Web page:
Six Degrees of Separation: from The Outsiders to In Cold Blood

It has been a while since I last did a Six Degrees chain. Life got a lot busy over the summer, and I haven’t been reading as many books as usual, never mind keeping up with my fellow bloggers. But here I am, only five days late (what do you mean, more like four months late?), and to celebrate, I’m going to do things properly this time, and not count the first book in the chain as part of my six. Hooray!

The Outsiders by S E Hinton is the start of this month’s Six Degrees book chain. I’ve never read it or seen the film, so let’s see where I end up. Continue reading

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Mr Norris Changes Trains

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Read 25/09/2018-04/10/2018

Rating: 4 stars

This time two years ago I read Goodbye to Berlin, Christopher Isherwood’s collection of short stories that describe life in Berlin in the years leading up to Hitler seizing power. Mr Norris Changes Trains is an earlier novel that deals with the same period. It’s part comedy of manners, part espionage thriller. Continue reading

The Susan Effect

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Read 16/09/2018-25/09/2018

Rating: 5 stars

Read for the Reader’s Room European Backpacking Challenge.

Years ago my friend Sharon lent me Peter Høeg’s novel Miss Smilla’s Feeling for Snow. I loved it.

I read Borderliners as well. I didn’t love it as much as Miss Smilla but it was still good.

I haven’t read anything by Peter Høeg since then. I needed a book set in Denmark or written by someone Danish for the reading challenge I’ve been doing this summer. Looking around online I discovered that Høeg’s latest book was out in paperback. I read the blurb and it sounded like fun. Continue reading

The Girl Who Played with Fire

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Read 11/08/2018-08/09/2018

Rating: 4 stars

Read for the Reader’s Room European Backpacking Challenge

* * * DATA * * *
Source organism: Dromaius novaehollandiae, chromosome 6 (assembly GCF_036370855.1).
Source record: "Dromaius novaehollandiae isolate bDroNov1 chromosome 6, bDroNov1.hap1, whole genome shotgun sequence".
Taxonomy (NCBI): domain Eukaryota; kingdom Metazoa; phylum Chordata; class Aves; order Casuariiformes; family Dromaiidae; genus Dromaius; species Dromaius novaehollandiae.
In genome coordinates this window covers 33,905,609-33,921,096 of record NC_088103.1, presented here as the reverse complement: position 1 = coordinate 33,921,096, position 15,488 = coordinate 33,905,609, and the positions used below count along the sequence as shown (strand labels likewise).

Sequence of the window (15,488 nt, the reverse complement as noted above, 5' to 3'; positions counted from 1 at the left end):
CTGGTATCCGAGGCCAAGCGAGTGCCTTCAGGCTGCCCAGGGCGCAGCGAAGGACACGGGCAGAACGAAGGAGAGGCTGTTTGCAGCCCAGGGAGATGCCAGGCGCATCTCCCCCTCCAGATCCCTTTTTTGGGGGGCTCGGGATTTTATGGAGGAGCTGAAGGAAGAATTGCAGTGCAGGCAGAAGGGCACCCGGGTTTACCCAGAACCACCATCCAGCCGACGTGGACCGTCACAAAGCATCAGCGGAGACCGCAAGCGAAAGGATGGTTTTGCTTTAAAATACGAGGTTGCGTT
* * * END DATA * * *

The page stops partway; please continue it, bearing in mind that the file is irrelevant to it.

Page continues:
The Girl Who Played with Fire is the second book in the Millennium Trilogy (shut up, that ghost written fourth book and its followup is not part of the series) by Stieg Larsson. After my forays into Yrsa Sigurdardóttir’s and Jo Nesbø’s writing, it was a relief to be back in Larsson’s safe hands. Continue reading

Last Rituals

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Read 15/07/2028-24/07/2018

Rating: 2 stars

The first in Yrsa Sigurdardóttir’s Thóra Gudmundsdóttir series of crime novels, Last Rituals is an exploration of modern witchcraft set in Iceland. I’ve wanted to start this series for a while, but held off because I have so many other books to read. The Reader’s Room European Backpacking Challenge gave me the opportunity, as I skipped from Scotland to Iceland, to borrow Last Rituals from the library.

The story begins on 31 October 2005. Hallowe’en. Or, as it’s also known in our house, my birthday. It also begins with a bit of thinly veiled anti-immigration bigotry from the head caretaker of an Icelandic university who likens his workplace to Bangkok. That’s not the kind of thing I want to read about on my virtual past birthday. There’s more than enough of that in the news at present.

I’d picked up on Yrsa Sigurdardóttir as an Icelandic crime writer after I completed the Detective Erlandur series by Arnaldur Indridason. Bernard Scudder, who translated the fourth Detective Erlandur novel, Silence of the Grave, also translated Last Rituals. This made me think that I’d enjoy the Thóra Gudmundsdóttir books.